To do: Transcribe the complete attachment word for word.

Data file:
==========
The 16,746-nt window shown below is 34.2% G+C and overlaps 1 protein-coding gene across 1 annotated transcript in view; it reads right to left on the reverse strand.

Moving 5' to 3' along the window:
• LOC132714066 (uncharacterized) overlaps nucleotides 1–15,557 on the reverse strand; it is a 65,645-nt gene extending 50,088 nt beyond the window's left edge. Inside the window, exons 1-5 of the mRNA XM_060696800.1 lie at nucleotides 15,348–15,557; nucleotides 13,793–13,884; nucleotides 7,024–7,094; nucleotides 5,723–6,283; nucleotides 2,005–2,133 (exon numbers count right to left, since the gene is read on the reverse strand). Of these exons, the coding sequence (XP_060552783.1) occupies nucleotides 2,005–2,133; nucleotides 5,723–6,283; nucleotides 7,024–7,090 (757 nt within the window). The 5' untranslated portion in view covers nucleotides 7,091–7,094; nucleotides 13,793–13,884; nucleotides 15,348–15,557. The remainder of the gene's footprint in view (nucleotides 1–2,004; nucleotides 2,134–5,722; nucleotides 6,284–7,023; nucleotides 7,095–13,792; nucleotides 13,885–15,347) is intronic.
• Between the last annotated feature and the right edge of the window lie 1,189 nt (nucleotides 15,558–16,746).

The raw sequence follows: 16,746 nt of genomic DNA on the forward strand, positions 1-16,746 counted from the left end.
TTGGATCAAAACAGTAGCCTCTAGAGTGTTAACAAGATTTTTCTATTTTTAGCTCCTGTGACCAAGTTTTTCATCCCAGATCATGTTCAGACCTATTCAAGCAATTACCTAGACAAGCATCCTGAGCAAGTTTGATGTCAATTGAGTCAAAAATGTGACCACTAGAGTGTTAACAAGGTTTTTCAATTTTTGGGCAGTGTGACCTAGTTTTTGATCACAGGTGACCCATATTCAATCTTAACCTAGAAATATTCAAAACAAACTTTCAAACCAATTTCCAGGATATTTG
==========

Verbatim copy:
The 16,746-nt window shown below is 34.2% G+C and overlaps 1 protein-coding gene across 1 annotated transcript in view; it reads right to left on the reverse strand.

Moving 5' to 3' along the window:
• LOC132714066 (uncharacterized) overlaps nucleotides 1–15,557 on the reverse strand; it is a 65,645-nt gene extending 50,088 nt beyond the window's left edge. Inside the window, exons 1-5 of the mRNA XM_060696800.1 lie at nucleotides 15,348–15,557; nucleotides 13,793–13,884; nucleotides 7,024–7,094; nucleotides 5,723–6,283; nucleotides 2,005–2,133 (exon numbers count right to left, since the gene is read on the reverse strand). Of these exons, the coding sequence (XP_060552783.1) occupies nucleotides 2,005–2,133; nucleotides 5,723–6,283; nucleotides 7,024–7,090 (757 nt within the window). The 5' untranslated portion in view covers nucleotides 7,091–7,094; nucleotides 13,793–13,884; nucleotides 15,348–15,557. The remainder of the gene's footprint in view (nucleotides 1–2,004; nucleotides 2,134–5,722; nucleotides 6,284–7,023; nucleotides 7,095–13,792; nucleotides 13,885–15,347) is intronic.
• Between the last annotated feature and the right edge of the window lie 1,189 nt (nucleotides 15,558–16,746).

The raw sequence follows: 16,746 nt of genomic DNA on the forward strand, positions 1-16,746 counted from the left end.
TTGGATCAAAACAGTAGCCTCTAGAGTGTTAACAAGATTTTTCTATTTTTAGCTCCTGTGACCAAGTTTTTCATCCCAGATCATGTTCAGACCTATTCAAGCAATTACCTAGACAAGCATCCTGAGCAAGTTTGATGTCAATTGAGTCAAAAATGTGACCACTAGAGTGTTAACAAGGTTTTTCAATTTTTGGGCAGTGTGACCTAGTTTTTGATCACAGGTGACCCATATTCAATCTTAACCTAGAAATATTCAAAACAAACTTTCAAACCAATTTCCAGGATATTTG